This year is the 30th anniversary of the cod moratorium with its corresponding effect on rural Newfoundland.
But in Petty Harbour on a summer weekend, it feels like the good times never ended. That’s because on Saturdays, Sundays and Mondays throughout the summer, Newfoundlanders are once again permitted to fish for cod. It’s called the food fishery and makes adults as giddy as children on Christmas morning.
It’s also Come Home Year in Newfoundland. Sure, it’s a marketing ploy on behalf of the government to kick-start the all-important tourist industry after two lean pandemic years. It’s also a moving testament to the power of a place and how it can live within you even when you are far away.
In July, Liam and I were lucky enough to attend Come Home Queer, an amazing three-day festival celebrating the 2SLGBTQIA+ community in Small Point-Broad Cove- Blackhead-Adam’s Cove in Conception Bay North. Organized by our great friend Gerry Rogers (how lucky we were that Gerry and her partner Peg Norman were our first neighbours in St. John’s!), it was entertaining (hello Kelly Loder!), moving beyond words (Denise Cole) and thought provoking.
One of the sessions was about what home means. As Drew Brown of the Independent wrote so eloquently in his account of the weekend, “you can find yourself coming home to a place you’ve never been before.”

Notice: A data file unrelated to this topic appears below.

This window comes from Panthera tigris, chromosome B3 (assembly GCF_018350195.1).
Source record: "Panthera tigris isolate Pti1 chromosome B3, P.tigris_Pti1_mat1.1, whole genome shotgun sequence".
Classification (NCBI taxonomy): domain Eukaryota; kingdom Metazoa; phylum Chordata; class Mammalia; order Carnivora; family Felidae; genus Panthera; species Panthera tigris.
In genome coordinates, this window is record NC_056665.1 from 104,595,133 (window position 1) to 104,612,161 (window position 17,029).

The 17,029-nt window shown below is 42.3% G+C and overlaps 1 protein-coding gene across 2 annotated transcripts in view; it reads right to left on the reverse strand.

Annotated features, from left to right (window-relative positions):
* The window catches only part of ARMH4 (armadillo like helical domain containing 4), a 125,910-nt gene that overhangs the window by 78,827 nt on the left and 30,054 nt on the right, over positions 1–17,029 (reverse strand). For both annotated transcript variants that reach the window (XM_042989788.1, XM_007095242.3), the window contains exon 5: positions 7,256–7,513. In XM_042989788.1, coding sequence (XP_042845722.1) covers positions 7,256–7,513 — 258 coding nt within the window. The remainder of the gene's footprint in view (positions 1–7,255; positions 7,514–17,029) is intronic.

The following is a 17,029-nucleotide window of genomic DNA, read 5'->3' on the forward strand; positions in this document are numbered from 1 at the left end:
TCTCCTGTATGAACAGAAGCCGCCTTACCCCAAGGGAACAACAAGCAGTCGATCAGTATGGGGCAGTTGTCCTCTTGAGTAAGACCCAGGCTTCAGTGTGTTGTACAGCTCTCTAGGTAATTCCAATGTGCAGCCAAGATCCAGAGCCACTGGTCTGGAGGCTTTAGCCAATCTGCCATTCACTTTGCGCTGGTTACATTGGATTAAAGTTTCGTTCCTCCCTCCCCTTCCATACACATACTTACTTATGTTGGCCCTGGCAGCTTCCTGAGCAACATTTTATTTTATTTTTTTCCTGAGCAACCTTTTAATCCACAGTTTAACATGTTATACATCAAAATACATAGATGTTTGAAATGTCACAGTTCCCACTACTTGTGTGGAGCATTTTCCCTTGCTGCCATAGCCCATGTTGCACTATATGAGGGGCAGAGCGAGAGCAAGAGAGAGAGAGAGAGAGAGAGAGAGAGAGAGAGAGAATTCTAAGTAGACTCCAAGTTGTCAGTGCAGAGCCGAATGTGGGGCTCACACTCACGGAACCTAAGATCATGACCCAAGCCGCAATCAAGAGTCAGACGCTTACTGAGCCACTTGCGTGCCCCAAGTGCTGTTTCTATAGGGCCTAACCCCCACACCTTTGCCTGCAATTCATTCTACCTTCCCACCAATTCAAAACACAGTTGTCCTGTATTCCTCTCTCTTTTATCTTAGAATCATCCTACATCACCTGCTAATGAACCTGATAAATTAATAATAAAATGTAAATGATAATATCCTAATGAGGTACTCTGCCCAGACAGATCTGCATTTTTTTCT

Petty Harbour had its own Come Home Year celebrations this month. We took the opportunity to invite members of the community to see our extensive renovations up close (thanks again to Randy Spacklin and HGTV’s Rock Solid Builds).
We had a wonderful crowd come through but Jim Keilley, his sister Patsy and their cousin Bessie Hearn won the party (as my old boss Kim McArthur used to say). Jim and Patsy told us about sliding down the bannister (which is still there) as kids and Bessie roomed for a couple of winters while teaching at Petty Harbour’s Catholic school (1959 and 1960).
God knows how there was room for her with 10 kids in the house.
But back then, before the moratorium, there was always fish for a feed and no one went hungry.